Rural crime gnaws at the heart of country life
Published 15/05/2016 | 02:30
'Ne'er cast a clout 'til May be out," they say - though I think we can finally bid farewell to fleece-lined coats.
The local council hasn't got to the riverbank with their savage strimmers yet, so the lush green grass is still sprinkled with heart-brightening daisies and buttercups. They surround the ancient watchtower, which has witnessed more seasons than any of us.
For summer is here, with shiny new leaves on the trees that form a canopy over country roads. And even if the sun doesn't always shine, the days are getting ever longer, which surely makes up for it.
All of which can lull you into believing that the world is as sunny and fresh as the season. But you would be unwise to shed all your vigilance along with those thermal vests. For even buoyant country towns like this can be brought low by the crime wave that continues to plague rural Ireland.
As I was reminded by the sight of a parked car up the road one summery morning recently, the chirping birds making its smashed-in window all the more incongruous. Some locals remarked that it was a first for this town. Which is good news. The bad news is that it's unlikely to be the last.
For there have been other incidences. Many in the community were indignant when one kind-hearted lady's house - bang in the centre of town - was broken into, and in broad daylight.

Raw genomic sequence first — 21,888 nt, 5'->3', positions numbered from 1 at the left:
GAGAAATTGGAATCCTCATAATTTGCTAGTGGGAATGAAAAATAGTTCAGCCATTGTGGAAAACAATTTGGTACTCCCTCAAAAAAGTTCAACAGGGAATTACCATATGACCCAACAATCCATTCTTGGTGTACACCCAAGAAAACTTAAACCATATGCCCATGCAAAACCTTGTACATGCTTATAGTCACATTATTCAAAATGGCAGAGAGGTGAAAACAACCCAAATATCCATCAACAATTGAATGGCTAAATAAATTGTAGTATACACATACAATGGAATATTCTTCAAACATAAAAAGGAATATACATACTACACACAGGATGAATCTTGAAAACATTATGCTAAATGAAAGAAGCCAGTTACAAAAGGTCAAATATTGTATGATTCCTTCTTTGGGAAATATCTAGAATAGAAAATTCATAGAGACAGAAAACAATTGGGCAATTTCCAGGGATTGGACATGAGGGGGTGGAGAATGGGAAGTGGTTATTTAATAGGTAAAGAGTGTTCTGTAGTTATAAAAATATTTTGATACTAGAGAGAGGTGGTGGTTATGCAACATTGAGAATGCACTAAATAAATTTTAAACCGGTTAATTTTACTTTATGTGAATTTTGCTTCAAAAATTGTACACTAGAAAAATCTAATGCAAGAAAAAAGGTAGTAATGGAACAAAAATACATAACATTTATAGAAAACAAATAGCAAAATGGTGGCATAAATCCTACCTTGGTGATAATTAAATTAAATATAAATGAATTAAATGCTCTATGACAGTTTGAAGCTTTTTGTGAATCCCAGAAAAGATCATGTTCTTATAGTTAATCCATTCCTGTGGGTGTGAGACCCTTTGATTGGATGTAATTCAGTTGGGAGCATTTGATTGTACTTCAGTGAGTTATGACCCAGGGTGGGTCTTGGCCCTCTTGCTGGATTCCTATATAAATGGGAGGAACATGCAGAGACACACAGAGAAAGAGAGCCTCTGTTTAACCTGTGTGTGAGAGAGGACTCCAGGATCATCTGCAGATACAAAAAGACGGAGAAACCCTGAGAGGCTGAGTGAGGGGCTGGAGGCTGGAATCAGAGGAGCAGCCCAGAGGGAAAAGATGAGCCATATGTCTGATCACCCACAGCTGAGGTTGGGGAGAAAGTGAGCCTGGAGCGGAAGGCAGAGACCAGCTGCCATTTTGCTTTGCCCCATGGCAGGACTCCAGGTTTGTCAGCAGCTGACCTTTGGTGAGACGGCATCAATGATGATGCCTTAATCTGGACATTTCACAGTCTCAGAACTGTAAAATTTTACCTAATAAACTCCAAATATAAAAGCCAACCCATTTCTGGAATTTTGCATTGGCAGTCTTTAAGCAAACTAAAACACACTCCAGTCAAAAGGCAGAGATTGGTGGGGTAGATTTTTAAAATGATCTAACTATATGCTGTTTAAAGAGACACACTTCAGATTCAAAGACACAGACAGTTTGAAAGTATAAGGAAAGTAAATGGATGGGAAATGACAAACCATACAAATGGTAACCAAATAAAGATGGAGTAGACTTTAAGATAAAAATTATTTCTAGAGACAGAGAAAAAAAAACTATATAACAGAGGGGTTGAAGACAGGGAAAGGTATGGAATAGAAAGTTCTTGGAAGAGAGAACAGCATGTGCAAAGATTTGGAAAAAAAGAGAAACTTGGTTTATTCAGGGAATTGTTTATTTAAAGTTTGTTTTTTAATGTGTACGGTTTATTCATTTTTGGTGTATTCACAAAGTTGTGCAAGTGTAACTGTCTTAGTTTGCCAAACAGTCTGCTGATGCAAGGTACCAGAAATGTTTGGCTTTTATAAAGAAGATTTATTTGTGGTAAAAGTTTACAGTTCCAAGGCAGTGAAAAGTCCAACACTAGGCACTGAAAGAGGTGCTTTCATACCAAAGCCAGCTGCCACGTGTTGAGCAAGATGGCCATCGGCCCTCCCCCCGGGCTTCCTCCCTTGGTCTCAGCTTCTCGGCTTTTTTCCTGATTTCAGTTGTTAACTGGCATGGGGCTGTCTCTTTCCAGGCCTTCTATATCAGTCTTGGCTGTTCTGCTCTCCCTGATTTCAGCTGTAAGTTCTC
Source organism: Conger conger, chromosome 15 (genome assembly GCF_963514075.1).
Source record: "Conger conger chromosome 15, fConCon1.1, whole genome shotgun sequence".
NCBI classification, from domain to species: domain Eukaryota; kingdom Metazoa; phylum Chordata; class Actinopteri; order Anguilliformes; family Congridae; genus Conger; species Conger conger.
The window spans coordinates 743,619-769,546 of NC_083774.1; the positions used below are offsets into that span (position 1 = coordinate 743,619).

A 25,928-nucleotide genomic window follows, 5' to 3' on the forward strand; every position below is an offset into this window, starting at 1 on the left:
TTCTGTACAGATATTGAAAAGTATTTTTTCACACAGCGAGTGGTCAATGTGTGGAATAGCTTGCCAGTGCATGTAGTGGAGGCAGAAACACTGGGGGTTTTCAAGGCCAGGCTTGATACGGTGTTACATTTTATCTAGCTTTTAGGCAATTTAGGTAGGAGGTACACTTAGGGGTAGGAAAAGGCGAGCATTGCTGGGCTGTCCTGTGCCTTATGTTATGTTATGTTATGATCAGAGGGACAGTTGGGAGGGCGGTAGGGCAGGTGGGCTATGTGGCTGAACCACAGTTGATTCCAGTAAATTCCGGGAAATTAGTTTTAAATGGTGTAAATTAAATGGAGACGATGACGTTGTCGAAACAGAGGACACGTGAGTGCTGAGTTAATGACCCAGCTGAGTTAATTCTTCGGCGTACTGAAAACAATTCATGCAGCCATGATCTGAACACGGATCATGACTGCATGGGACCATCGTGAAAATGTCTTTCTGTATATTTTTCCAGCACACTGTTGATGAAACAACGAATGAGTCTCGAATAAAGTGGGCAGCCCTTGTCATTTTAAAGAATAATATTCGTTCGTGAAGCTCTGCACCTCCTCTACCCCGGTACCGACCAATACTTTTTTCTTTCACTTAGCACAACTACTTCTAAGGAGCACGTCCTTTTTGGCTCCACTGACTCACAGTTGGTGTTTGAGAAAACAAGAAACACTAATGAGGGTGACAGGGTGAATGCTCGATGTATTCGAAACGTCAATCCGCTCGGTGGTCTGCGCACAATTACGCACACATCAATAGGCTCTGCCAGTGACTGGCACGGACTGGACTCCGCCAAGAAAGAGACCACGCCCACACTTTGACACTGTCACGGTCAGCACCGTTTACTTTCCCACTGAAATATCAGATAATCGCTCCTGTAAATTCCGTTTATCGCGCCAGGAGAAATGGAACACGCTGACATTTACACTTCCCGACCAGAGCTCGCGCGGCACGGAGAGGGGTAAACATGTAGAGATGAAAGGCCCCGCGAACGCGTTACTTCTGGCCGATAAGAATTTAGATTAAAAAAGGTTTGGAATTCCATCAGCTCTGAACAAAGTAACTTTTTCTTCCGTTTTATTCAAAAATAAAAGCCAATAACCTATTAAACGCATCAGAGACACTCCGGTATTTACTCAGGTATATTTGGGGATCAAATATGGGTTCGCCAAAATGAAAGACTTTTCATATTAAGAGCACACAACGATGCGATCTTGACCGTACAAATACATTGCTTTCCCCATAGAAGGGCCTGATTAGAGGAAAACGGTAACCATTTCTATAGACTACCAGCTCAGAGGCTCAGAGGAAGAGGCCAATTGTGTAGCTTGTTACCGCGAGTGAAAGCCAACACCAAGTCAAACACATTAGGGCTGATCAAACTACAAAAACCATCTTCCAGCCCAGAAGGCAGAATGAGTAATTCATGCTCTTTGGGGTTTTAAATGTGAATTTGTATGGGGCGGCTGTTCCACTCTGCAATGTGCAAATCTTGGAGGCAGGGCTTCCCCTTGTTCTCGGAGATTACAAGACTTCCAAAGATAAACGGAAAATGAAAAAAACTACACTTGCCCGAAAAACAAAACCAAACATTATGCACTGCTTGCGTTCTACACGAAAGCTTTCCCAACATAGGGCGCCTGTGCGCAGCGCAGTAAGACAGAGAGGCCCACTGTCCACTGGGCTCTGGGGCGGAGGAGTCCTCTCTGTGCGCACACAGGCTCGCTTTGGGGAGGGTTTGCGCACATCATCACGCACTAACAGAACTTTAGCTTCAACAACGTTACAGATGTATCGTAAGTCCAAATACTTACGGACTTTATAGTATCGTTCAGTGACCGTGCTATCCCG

But while the valley of squinting windows may be long gone, country folk are too cute to throw out the benign binoculars with the bathwater. A neighbour noticed the culprit pacing the street and videoed them in the act of kicking in the door - before scarpering when they discovered the horrified resident within.
Nobody was hurt. But it would be naive to think that the experience didn't negatively affect the victims - or the wider community. Many folk here leave their doors ajar, a charming custom that I adopted. Not so likely anymore.
The town is more uptight, having lost some of its sense of ease. Arguably all because of fundamental losses - a loss encapsulated by what a local shopkeeper (himself the victim of petty crime a few years ago) told me about the nearby village where he grew up and still lives.
As a boy on his way home from school, he would pass the houses of his teacher, the priest and the garda. Now they are all gone: the three pillars of the community no longer reside within it. Perhaps most importantly, from a pragmatic point of view, is the missing pillar of a garda station, which often prevents crime merely by its presence alone.
These essential elements of country life have been evicted by economic decisions made far from our country homes. Resulting in rural society shedding more than it should.
Isn't it time we literally redressed the situation - and put them back on?